If you don’t know what SPR is — in a nutshell, you divide the effective stack by the pot size on the flop. A very low SPR means you’re very committed to the pot, a very high SPR means you have more room to maneuver.
Let’s say your effective stack is $200 and there’s $50 in the pot on the flop. You have an SPR of 4. You are definitely on the brink of pot commitment, but you have a little wiggle room, as opposed to being on a short $100 stack when the pot is $80. In that case, your low SPR commits you to shoving the flop. However, if you had a big stack of $800 in a $80 pot, your SPR of 10 gives you all the opportunity in the world to make plays.
SplitSuit developed “SPR zones” to give you a rough sense of how your SPR number should affect your plan for the rest of the hand:
Thinking about stack depth and SPR of yourself and your opponents, and plan ahead carefully. Much of what’s to come can be predicted by quickly calculating SPR. Multiway pot? We’re usually looking at a smaller SPR. Is a 3-bet likely if you raise in early position? Are you ready to play a flop with an SPR that low if you call? As usual, SplitSuit has many examples.
5. What do you think is going to happen post-flop?
It might seem kind of complex to think of the turn and river starting before the flop, and that’s because it is. To plan out multiple branches of decisions across multiple streets with multiple players is something that doesn’t come easy. It comes with practice. Developing a chess-like mind for poker means extrapolating turns and rivers before those cards ever come.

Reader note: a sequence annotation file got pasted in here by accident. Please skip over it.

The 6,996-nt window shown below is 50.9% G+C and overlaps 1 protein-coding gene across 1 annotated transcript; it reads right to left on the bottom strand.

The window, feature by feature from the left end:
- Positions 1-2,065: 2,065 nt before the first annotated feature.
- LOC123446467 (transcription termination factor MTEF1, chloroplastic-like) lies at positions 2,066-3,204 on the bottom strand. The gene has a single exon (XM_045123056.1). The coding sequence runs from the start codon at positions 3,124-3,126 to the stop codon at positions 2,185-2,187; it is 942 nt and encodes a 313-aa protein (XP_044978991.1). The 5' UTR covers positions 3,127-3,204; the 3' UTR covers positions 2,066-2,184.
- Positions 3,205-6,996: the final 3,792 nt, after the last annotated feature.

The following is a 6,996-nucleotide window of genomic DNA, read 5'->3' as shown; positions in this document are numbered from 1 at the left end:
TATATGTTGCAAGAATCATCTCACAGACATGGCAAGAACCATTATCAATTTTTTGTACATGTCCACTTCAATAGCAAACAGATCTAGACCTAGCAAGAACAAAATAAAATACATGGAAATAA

For example, when you get raised out of position by a player pre-flop and call, what is their range, and what are they likely to do on the flop, turn and river with that kind of range? Can you exploit their fit-or-fold tendencies? Can you blast them off a premium pair if the turn or river is scary?
This kind of advanced thinking is required for advanced play. As you move up in levels, you’ll notice more and more players are dynamically creating and executing plans, from pre-flop to showdown. Having this level of thinking in a $1/$2 game, combined with the four previous questions, is going to allow you to dominate. Again, it takes practice to master, but it is within reach of any poker player that’s determined enough to ask these five questions before getting involved in any hand.
Even if a wrench gets thrown into your plan, at least you had a plan to begin with. That’s going to be an enormous edge as you hone it over the coming weeks, months and years.
I believe that Ed Miller is the best teacher for mid range players. His explanations are right on. Keep it coming Ed. BTG 805
Ed is awesome…but Ed isn’t on this podcast episode =)
excellent podcast, thank you. I have an example of a spot i think i misplayed. I am in the CO with A5s in a live 2-5 game my stack is 600 and everybody covers me, UTG+1 young aggressive raises to 20 MP3 Asian guy fairly tight calls, i 3bet to 70 another young aggressive guy flat calls on the BTN, the SB another young aggro kid, clearly a grinder (before you ask, yes i was actively looking for a table change 🙂 ) reraises to 240, it folds to me. I ended up folding because I was afraid to pull the trigger but I think the correct play is to shove. I will post this in the forum with the maths and analysis I looked at, I would appreciate a comment here or in the forum
Thanks Roberto! I’ll check out the hand in the forum.
Great advice delivered at lightning speed. Why not provide a podcast player on your web page with some controls like backing up or skipping forward? BYW, when I click on the Stitcher button to hopefully get these controls, I can’t find the podcast.
Again excellent advice thank you.
What was the date of this podcast? I’m looking for it in iTunes, but can’t find it.
iTunes only holds the most recent 100 podcasts. That one was from early 2016.